The Telegraph
Monday , December 10 , 2012
Since 1st March, 1999
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Cops close in on Sabyasachi

Bhubaneswar, Dec. 9: Police are closing in on Odisha Maobadi Party (OMP) leader Sabyasachi Panda, who had managed to escape during the November 14 Bhaliaguda encounter on the Ganjam-Gajapati border.

Senior police officers said Panda’s apparent bravado notwithstanding, his area of operation had been severely limited in the wake of the encounter in which five of his associates were killed though the rebel chief claimed that they were innocent tribals.

Panda, who was forced to float the OMP following his expulsion from the CPI (Maoist) in August, is also running short of arms and food supplies while the number of his followers has been shrinking.

Police sources said that his situation was likely to become even more precarious following the arrest of Sangram Mohanty, son of Jan Adhikar Manch convenor Dandapani Mohanty, and one Kailash Mandal near Kamlapur village in Gajapati district last Wednesday.

Sangram was nabbed while allegedly handing over some weapons, food and cash to Mandal, who was supposed to carry these to one of the forest hide-outs of Panda, the police have claimed.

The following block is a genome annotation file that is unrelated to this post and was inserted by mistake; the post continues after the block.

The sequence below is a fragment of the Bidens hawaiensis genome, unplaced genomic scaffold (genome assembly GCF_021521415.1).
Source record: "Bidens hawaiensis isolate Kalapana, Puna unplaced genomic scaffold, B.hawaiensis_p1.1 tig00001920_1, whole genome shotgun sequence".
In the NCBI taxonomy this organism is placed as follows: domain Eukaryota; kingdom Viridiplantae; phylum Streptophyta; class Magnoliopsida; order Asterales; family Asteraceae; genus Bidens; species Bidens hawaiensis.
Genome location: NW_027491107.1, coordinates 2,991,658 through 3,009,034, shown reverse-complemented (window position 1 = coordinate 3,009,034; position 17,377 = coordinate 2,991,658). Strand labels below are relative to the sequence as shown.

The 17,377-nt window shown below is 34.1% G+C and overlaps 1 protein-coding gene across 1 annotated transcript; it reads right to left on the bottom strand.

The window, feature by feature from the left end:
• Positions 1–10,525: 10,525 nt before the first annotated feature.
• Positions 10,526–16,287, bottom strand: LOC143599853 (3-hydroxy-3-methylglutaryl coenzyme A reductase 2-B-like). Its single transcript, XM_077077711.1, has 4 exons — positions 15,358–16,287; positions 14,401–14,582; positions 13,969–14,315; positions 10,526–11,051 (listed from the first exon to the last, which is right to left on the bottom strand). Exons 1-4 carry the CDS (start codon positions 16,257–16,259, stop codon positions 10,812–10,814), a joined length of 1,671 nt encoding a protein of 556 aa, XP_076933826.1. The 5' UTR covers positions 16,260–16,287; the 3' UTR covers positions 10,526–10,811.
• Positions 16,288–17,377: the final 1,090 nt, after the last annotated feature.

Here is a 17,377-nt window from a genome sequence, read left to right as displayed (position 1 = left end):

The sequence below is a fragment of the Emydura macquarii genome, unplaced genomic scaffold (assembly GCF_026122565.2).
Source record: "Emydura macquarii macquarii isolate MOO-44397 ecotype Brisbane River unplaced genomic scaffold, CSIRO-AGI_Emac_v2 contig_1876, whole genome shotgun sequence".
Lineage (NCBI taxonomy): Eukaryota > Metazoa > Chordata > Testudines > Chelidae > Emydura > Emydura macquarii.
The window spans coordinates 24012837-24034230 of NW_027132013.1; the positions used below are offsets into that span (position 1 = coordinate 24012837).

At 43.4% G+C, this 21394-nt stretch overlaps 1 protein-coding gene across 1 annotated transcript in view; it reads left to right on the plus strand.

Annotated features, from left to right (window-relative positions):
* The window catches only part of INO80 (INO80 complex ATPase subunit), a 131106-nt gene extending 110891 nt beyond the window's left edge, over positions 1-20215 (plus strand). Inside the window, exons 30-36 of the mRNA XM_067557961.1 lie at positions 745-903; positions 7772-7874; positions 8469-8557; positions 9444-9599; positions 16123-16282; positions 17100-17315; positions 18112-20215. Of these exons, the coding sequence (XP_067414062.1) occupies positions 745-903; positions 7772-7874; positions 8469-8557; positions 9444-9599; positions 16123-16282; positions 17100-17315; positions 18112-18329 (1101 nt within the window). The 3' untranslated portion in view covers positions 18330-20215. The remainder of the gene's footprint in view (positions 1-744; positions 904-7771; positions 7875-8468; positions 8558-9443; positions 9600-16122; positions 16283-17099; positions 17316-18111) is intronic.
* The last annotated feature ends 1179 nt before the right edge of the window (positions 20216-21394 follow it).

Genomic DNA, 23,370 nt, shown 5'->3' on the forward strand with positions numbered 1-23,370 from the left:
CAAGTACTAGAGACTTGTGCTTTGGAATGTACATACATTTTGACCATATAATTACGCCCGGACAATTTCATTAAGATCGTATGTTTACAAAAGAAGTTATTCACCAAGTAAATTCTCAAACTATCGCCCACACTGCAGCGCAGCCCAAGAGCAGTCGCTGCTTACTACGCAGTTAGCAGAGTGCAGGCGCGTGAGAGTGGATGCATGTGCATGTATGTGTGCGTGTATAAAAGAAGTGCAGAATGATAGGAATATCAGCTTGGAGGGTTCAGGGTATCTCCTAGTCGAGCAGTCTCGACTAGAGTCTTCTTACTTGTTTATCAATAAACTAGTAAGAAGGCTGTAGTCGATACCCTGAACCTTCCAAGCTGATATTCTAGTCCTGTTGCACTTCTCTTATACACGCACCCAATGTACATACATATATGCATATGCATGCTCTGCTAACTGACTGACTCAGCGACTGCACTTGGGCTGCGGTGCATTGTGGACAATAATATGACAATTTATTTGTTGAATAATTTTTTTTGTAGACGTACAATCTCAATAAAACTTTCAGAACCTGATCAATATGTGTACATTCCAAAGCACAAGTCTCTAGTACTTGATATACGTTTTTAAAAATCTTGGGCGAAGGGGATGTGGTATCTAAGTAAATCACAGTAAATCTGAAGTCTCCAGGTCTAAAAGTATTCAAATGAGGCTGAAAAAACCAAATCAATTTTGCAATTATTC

“The arrests in Gajapati have taken the police closer to Sabyasachi, who will soon be smoked out of the forests where the security forces, comprising CRPF and Special Operations Group jawans, are conducting a thorough search operation,” said a senior officer.

However, Dandapani Mohanty, who had played the role of a mediator when the state government faced major crises following the abduction of former Malkangiri collector R. Vineel Krishna in 2011 and two Italian nationals in March this year, has hit out at the police accusing them of framing his son to tarnish his image.

In a letter to chief minister Naveen Patnaik, the convenor of Jan Adhikar Manch claimed that his son was picked up by the police from Berhampur but he was later shown to have been arrested along with Mandal.

Alleging a vilification campaign against him, Mohanty, who has been fighting for the rights of tribals, urged the chief minister to order an impartial inquiry into the incident and release his son from “illegal” custody.

While the chief minister is yet to respond to Mohanty’s letter, there are indications of state government stepping up its operation not only against OMP chief Sabysachi Panda but also Maoists active in other parts of the state.

Sources in the government said this had become imperative because of the expanding base of rebels who now have a presence in 19 of the state’s 30 districts.

The situation in certain areas such as Koraput appears to have gone beyond control with the Maoists unleashing a reign of terror. With the rebels killing two village guards in the district in as many months, these security personnel, popularly known as gramrakkhis, have threatened mass resignation.

A weekly market in the district was also shut down recently following the appearance of Maoist posters seeking revenge for their colleagues killed in “fake” police encounters.

Police officials said that anti-Maoist drive in Koraput would be intensified soon with the cooperation of the local people.

“The people know the hide-outs and can provide us valuable information. We expect them to cooperate,” said an officer.